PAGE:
Attendance at Hampshire schools is exceptionally good and above the national average, despite the fears relating to COVID-19. The week ending 18 September 2020 saw: 91% of primary aged children attending Hampshire schools compared to 86% nationally; and 92% of secondary aged pupils compared to 88% nationally. Many absences are explained by the need to continue shielding because a pupil has a serious medical condition or a pupil has one of the more usual childhood illnesses.
Councillor Roz Chadd, the Executive Member for Education and Skills at Hampshire County Council, said: “As a parent myself, I can fully understand that there may have been anxiety about the return to school following lockdown and the school summer holidays. It is fantastic to hear that any apprehension seems to have rapidly dispersed leading to such a high number going back to school at the beginning of the autumn term.
“I’m most especially pleased, to hear from schools, that any impact on pupils’ health and wellbeing, including their mental health, appears to be minimal. Pupils have settled in well and have quickly adapted to the new arrangements in place at school to prevent the spread of infection. More importantly, children have been telling me how happy they are to be back in the classroom with their class mates and teachers, not to mention how good it is for them to be with their friends again.”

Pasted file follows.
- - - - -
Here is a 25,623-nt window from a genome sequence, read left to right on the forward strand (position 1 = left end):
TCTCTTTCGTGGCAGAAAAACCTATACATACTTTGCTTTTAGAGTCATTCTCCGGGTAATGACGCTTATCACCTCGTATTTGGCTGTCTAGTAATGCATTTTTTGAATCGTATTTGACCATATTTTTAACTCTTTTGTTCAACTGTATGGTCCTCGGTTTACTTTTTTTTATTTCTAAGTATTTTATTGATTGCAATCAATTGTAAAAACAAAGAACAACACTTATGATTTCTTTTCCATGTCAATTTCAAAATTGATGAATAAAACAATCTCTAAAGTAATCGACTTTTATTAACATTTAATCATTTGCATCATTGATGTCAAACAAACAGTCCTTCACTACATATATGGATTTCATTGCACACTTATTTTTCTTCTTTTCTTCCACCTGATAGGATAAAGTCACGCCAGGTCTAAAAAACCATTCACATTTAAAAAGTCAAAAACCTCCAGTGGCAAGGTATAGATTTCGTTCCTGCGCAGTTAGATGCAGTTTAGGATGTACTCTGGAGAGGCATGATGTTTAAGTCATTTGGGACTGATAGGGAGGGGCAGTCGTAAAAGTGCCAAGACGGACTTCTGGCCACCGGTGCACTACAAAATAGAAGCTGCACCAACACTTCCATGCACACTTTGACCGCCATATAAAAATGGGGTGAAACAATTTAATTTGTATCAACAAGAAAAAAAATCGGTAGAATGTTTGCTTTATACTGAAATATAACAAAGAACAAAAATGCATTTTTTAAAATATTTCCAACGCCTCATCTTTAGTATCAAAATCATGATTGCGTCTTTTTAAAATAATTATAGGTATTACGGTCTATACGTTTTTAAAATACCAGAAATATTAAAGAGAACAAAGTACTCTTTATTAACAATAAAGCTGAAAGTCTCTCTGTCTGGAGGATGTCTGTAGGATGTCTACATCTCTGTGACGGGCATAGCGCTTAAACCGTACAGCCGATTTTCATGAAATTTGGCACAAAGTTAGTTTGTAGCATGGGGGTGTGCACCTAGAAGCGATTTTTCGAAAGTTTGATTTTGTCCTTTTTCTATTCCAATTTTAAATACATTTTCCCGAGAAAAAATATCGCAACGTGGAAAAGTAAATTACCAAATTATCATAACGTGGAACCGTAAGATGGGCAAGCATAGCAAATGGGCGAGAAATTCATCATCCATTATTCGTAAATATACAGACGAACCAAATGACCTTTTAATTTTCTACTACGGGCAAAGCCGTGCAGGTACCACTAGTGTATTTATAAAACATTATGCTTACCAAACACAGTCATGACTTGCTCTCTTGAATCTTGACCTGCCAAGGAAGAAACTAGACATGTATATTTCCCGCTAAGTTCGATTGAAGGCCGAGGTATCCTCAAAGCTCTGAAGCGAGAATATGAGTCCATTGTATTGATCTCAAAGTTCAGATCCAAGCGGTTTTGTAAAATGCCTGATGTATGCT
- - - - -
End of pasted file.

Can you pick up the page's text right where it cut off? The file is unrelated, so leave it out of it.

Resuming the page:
In preparation for the new term, all schools carried out detailed risk assessments to put in place whatever they needed to, to welcome children back to a COVID-19 safe school and prevent the virus spreading. Those arrangements vary from school to school, depending on the size and layout of their sites, as well as the ages and number of children attending, but they include:
• Placing children in distinct ‘bubbles’ (groups) to be maintained throughout the school day
• Operating a one-way system around the school site
• Staggering the start and end of the school day
• Staggering break times
• Building time for frequent handwashing in the daily timetable
• Additionally, providing hand sanitiser in strategic areas of the building
• Frequent reminders to Catch It, Bin It, Kill It
• Additional cleaning of school buildings.
Ahead of children returning to school, the County Council’s Director for Public Health, Simon Bryant, stated that children are far less likely to be affected by coronavirus, citing a Public Health England Study which showed that those aged under 16 years old, accounted for just 1.1 per cent of 130,000 confirmed coronavirus cases during the first wave of the virus.